Over years, the share of agriculture in Uganda’s GDP has declined, while those of industry and service sectors have relatively increased. This would not be considered bad per se, if growth in service and industrial sectors create more jobs in these sectors while releasing unproductive labour from the agriculture sector. However, looking at Uganda Bureau of statistics (UBOS) 2012 statistical abstract, 66% of the labour force is still stuck in agriculture. This means that qualitative structural transformation of Uganda’s economy is happening at a slow pace. Trends in Uganda’s budget allocation already indicate that the agricultural sector is getting less attention from planners at technocratic and policy levels, since the sector receives less than 4% of the entire national budget.

The fortunes of Ugandan farmers under the new ‘oil economy’ are not very clear. The oil industry may hurt the agricultural sector further and prove to be an anathema to farmers who are the majority of Uganda’s population. In a new paper,, we argue that, if not prudently managed, the oil revenues can lead to a ‘natural resource curse’, as is the case with many African oil producing countries. For example, oil revenues can exert a negative impact on growth through having deleterious impact on institutional quality through rent-seeking and corruption; exposing the country to volatility, particularly in commodity prices; and making the country susceptible to Dutch Disease (the tendency for the real exchange rate to become overly appreciated in response to positive shocks), which leads to the contraction of the tradable sector. In addition, oil resources can considerably increase the chances of civil conflict in a country by affecting institutional quality (Sala-i-Martin and Subramanian, 2003). There are also worries about oil spills or contamination, which could displace populations and wildlife and damage water sources.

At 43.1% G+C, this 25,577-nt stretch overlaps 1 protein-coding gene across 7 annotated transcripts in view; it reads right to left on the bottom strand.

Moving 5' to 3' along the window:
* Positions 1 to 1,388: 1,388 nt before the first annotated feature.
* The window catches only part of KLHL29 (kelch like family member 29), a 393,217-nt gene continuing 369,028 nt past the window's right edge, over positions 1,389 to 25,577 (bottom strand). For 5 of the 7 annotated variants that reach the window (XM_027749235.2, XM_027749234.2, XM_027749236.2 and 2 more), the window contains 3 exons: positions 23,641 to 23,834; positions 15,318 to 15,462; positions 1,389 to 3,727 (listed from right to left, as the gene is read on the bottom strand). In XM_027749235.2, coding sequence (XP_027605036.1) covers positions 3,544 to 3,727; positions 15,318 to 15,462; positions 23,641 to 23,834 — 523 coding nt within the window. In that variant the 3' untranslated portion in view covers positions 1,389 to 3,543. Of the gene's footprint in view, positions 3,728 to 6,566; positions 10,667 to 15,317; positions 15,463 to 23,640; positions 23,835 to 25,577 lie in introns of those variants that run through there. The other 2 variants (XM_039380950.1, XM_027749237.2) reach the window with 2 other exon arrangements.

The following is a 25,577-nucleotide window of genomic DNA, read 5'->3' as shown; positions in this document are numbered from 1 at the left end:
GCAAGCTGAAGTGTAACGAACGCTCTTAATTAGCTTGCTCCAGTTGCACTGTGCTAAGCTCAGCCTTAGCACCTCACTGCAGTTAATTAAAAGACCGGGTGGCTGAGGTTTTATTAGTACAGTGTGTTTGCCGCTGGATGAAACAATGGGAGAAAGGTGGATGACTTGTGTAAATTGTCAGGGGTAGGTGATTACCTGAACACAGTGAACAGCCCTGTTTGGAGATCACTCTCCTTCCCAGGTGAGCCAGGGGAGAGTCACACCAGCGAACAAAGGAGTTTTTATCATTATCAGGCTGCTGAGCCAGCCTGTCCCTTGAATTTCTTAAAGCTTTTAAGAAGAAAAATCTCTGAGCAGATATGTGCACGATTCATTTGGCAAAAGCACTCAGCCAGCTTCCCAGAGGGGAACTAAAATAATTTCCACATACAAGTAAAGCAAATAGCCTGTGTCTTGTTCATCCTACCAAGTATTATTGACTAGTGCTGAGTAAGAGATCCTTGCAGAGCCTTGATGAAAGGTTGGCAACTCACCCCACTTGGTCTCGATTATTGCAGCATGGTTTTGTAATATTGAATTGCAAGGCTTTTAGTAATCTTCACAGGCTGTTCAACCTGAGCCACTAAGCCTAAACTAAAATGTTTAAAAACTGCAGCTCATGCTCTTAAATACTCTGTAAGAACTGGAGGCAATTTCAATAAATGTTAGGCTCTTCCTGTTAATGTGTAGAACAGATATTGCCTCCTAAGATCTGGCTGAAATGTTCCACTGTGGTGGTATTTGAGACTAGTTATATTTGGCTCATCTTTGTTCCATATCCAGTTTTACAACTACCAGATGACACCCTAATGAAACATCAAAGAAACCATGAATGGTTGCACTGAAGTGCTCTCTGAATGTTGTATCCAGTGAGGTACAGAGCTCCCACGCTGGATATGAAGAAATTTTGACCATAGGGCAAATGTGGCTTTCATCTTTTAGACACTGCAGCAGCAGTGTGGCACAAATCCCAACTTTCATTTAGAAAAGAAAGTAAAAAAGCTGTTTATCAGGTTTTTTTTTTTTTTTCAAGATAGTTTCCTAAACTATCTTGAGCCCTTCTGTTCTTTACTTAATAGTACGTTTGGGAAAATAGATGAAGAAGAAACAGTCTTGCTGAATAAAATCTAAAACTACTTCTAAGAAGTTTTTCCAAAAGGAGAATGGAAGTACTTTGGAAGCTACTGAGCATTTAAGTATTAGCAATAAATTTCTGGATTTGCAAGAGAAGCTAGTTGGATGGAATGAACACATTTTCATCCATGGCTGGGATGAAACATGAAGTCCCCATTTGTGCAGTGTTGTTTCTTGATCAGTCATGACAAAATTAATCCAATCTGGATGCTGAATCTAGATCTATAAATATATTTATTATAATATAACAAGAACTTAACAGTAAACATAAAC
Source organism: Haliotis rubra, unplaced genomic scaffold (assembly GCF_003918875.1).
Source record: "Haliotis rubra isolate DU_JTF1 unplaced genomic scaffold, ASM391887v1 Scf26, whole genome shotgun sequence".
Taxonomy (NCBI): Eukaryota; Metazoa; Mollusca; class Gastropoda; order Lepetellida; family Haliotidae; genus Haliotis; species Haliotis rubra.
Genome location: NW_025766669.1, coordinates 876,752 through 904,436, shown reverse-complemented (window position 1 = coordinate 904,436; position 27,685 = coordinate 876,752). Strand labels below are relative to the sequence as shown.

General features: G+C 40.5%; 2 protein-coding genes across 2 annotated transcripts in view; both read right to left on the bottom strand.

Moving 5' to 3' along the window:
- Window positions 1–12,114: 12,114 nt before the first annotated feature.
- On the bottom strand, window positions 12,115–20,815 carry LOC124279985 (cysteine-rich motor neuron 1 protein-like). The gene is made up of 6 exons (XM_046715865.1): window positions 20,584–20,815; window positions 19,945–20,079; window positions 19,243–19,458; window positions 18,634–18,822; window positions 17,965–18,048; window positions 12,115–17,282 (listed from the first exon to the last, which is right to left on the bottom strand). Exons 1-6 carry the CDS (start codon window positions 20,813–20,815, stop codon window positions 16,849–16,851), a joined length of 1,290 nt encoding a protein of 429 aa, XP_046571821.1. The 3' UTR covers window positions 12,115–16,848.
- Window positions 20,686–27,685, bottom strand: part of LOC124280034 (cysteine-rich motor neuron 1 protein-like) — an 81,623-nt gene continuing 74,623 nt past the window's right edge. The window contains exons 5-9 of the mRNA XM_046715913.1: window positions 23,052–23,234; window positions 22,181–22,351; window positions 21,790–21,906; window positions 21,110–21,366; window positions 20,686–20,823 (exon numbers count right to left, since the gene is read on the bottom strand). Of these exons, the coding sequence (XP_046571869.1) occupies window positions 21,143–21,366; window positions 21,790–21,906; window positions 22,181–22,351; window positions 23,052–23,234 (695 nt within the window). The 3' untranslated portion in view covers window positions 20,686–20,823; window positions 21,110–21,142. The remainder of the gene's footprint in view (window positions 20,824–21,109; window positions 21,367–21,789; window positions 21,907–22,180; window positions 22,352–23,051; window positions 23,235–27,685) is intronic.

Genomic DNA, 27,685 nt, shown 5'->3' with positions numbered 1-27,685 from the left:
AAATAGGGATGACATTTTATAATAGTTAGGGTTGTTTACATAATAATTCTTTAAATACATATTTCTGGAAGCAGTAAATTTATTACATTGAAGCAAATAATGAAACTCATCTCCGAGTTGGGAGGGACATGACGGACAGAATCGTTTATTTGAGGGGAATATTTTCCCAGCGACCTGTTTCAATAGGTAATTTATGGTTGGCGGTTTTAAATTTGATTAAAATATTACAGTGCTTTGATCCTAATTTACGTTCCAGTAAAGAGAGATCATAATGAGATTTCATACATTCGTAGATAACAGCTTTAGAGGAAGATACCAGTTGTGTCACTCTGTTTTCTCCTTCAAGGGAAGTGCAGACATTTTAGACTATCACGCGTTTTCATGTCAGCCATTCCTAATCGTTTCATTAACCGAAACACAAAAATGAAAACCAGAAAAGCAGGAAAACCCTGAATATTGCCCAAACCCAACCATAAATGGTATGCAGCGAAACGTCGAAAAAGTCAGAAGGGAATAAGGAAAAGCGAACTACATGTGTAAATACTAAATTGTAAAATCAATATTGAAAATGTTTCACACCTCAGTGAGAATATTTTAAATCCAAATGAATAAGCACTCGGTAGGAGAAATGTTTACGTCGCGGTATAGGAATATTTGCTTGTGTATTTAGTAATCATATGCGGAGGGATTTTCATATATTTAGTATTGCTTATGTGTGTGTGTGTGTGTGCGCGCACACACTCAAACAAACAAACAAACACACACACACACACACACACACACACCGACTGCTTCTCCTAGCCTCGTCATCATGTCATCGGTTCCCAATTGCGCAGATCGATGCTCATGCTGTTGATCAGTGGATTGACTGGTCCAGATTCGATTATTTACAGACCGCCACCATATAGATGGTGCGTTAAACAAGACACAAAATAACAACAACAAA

Like in other African oil producing nations, if unchecked, speculative tendencies by a few corrupt elite with access to illicit oil money may lead to huge countryside land purchases and in effect drive poor and small holder farmers out of their lands. Optimistically, if prudently managed, oil has the potential and vitality to spur Uganda’s economy and push the country to higher levels of development which countries like Norway have reached. However, this will only happen if there is strategic investment in non-oil sectors such as agriculture – which remains a dominant sector. Investment in agricultural modernisation, energy, education (skills development), transport infrastructure, tourism (agro-tourism), health, and environmental conservation is key. Through these strategic investments, farmers will be able to produce more and sell more, and consequently increase household incomestherefore increasing aggregate demand, which is key in stimulating the economy.